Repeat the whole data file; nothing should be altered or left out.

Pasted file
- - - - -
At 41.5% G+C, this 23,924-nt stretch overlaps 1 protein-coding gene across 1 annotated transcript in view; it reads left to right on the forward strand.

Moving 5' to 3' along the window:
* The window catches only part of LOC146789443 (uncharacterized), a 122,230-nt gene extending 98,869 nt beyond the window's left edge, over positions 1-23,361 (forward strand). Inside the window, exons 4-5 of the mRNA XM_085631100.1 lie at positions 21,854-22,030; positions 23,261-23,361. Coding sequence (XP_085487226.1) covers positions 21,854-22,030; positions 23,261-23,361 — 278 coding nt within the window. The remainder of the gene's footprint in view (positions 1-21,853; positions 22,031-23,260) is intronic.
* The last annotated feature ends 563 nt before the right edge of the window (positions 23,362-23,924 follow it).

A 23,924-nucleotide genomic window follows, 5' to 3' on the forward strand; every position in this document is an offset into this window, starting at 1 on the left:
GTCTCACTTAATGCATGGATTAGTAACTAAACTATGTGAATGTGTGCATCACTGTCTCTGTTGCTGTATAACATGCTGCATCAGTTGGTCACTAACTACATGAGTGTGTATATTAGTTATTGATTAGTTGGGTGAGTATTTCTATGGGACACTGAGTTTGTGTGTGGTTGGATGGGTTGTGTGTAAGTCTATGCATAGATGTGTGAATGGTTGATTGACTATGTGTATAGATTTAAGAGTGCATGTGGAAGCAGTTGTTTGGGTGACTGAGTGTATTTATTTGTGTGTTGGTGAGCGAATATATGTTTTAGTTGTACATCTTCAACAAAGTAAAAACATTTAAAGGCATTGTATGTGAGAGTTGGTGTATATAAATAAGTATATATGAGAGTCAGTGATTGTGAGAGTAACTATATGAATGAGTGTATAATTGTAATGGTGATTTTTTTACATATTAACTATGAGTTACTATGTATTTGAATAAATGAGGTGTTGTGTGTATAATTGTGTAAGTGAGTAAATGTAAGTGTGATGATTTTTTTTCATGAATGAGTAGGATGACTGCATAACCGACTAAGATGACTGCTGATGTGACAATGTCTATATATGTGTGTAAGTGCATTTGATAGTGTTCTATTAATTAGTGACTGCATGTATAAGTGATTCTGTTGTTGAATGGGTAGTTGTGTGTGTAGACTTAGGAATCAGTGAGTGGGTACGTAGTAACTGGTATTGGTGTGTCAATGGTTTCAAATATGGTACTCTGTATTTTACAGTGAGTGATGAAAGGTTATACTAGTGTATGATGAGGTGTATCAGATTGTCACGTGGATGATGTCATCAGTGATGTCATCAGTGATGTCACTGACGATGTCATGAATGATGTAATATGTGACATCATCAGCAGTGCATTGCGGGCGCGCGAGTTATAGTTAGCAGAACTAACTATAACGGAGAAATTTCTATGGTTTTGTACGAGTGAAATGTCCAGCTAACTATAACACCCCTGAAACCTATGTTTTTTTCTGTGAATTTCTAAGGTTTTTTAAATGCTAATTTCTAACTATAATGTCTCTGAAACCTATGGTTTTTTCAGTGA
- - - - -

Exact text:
At 41.5% G+C, this 23,924-nt stretch overlaps 1 protein-coding gene across 1 annotated transcript in view; it reads left to right on the forward strand.

Moving 5' to 3' along the window:
* The window catches only part of LOC146789443 (uncharacterized), a 122,230-nt gene extending 98,869 nt beyond the window's left edge, over positions 1-23,361 (forward strand). Inside the window, exons 4-5 of the mRNA XM_085631100.1 lie at positions 21,854-22,030; positions 23,261-23,361. Coding sequence (XP_085487226.1) covers positions 21,854-22,030; positions 23,261-23,361 — 278 coding nt within the window. The remainder of the gene's footprint in view (positions 1-21,853; positions 22,031-23,260) is intronic.
* The last annotated feature ends 563 nt before the right edge of the window (positions 23,362-23,924 follow it).

A 23,924-nucleotide genomic window follows, 5' to 3' on the forward strand; every position in this document is an offset into this window, starting at 1 on the left:
GTCTCACTTAATGCATGGATTAGTAACTAAACTATGTGAATGTGTGCATCACTGTCTCTGTTGCTGTATAACATGCTGCATCAGTTGGTCACTAACTACATGAGTGTGTATATTAGTTATTGATTAGTTGGGTGAGTATTTCTATGGGACACTGAGTTTGTGTGTGGTTGGATGGGTTGTGTGTAAGTCTATGCATAGATGTGTGAATGGTTGATTGACTATGTGTATAGATTTAAGAGTGCATGTGGAAGCAGTTGTTTGGGTGACTGAGTGTATTTATTTGTGTGTTGGTGAGCGAATATATGTTTTAGTTGTACATCTTCAACAAAGTAAAAACATTTAAAGGCATTGTATGTGAGAGTTGGTGTATATAAATAAGTATATATGAGAGTCAGTGATTGTGAGAGTAACTATATGAATGAGTGTATAATTGTAATGGTGATTTTTTTACATATTAACTATGAGTTACTATGTATTTGAATAAATGAGGTGTTGTGTGTATAATTGTGTAAGTGAGTAAATGTAAGTGTGATGATTTTTTTTCATGAATGAGTAGGATGACTGCATAACCGACTAAGATGACTGCTGATGTGACAATGTCTATATATGTGTGTAAGTGCATTTGATAGTGTTCTATTAATTAGTGACTGCATGTATAAGTGATTCTGTTGTTGAATGGGTAGTTGTGTGTGTAGACTTAGGAATCAGTGAGTGGGTACGTAGTAACTGGTATTGGTGTGTCAATGGTTTCAAATATGGTACTCTGTATTTTACAGTGAGTGATGAAAGGTTATACTAGTGTATGATGAGGTGTATCAGATTGTCACGTGGATGATGTCATCAGTGATGTCATCAGTGATGTCACTGACGATGTCATGAATGATGTAATATGTGACATCATCAGCAGTGCATTGCGGGCGCGCGAGTTATAGTTAGCAGAACTAACTATAACGGAGAAATTTCTATGGTTTTGTACGAGTGAAATGTCCAGCTAACTATAACACCCCTGAAACCTATGTTTTTTTCTGTGAATTTCTAAGGTTTTTTAAATGCTAATTTCTAACTATAATGTCTCTGAAACCTATGGTTTTTTCAGTGA